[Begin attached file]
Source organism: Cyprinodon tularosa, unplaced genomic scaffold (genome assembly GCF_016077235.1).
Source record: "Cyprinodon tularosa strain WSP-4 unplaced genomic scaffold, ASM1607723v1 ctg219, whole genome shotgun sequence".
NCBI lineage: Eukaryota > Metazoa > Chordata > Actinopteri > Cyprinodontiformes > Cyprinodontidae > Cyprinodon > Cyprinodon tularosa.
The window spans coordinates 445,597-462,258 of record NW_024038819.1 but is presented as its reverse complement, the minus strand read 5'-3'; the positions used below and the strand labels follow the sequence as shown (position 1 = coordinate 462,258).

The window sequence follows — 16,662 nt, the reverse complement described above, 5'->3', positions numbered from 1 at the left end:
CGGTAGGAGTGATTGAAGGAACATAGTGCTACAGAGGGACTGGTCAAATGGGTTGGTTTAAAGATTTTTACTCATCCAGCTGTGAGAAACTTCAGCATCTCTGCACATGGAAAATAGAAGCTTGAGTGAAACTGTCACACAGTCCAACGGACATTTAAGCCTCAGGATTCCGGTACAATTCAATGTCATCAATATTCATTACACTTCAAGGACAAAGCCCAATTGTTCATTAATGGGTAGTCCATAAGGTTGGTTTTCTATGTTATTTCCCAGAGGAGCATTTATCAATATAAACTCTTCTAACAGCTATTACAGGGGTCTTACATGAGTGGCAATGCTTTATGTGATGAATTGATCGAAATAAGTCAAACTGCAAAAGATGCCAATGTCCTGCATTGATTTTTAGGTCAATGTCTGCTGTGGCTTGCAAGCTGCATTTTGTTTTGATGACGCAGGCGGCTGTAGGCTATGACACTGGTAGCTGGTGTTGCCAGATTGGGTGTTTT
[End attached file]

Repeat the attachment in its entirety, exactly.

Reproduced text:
Source organism: Cyprinodon tularosa, unplaced genomic scaffold (genome assembly GCF_016077235.1).
Source record: "Cyprinodon tularosa strain WSP-4 unplaced genomic scaffold, ASM1607723v1 ctg219, whole genome shotgun sequence".
NCBI lineage: Eukaryota > Metazoa > Chordata > Actinopteri > Cyprinodontiformes > Cyprinodontidae > Cyprinodon > Cyprinodon tularosa.
The window spans coordinates 445,597-462,258 of record NW_024038819.1 but is presented as its reverse complement, the minus strand read 5'-3'; the positions used below and the strand labels follow the sequence as shown (position 1 = coordinate 462,258).

The window sequence follows — 16,662 nt, the reverse complement described above, 5'->3', positions numbered from 1 at the left end:
CGGTAGGAGTGATTGAAGGAACATAGTGCTACAGAGGGACTGGTCAAATGGGTTGGTTTAAAGATTTTTACTCATCCAGCTGTGAGAAACTTCAGCATCTCTGCACATGGAAAATAGAAGCTTGAGTGAAACTGTCACACAGTCCAACGGACATTTAAGCCTCAGGATTCCGGTACAATTCAATGTCATCAATATTCATTACACTTCAAGGACAAAGCCCAATTGTTCATTAATGGGTAGTCCATAAGGTTGGTTTTCTATGTTATTTCCCAGAGGAGCATTTATCAATATAAACTCTTCTAACAGCTATTACAGGGGTCTTACATGAGTGGCAATGCTTTATGTGATGAATTGATCGAAATAAGTCAAACTGCAAAAGATGCCAATGTCCTGCATTGATTTTTAGGTCAATGTCTGCTGTGGCTTGCAAGCTGCATTTTGTTTTGATGACGCAGGCGGCTGTAGGCTATGACACTGGTAGCTGGTGTTGCCAGATTGGGTGTTTT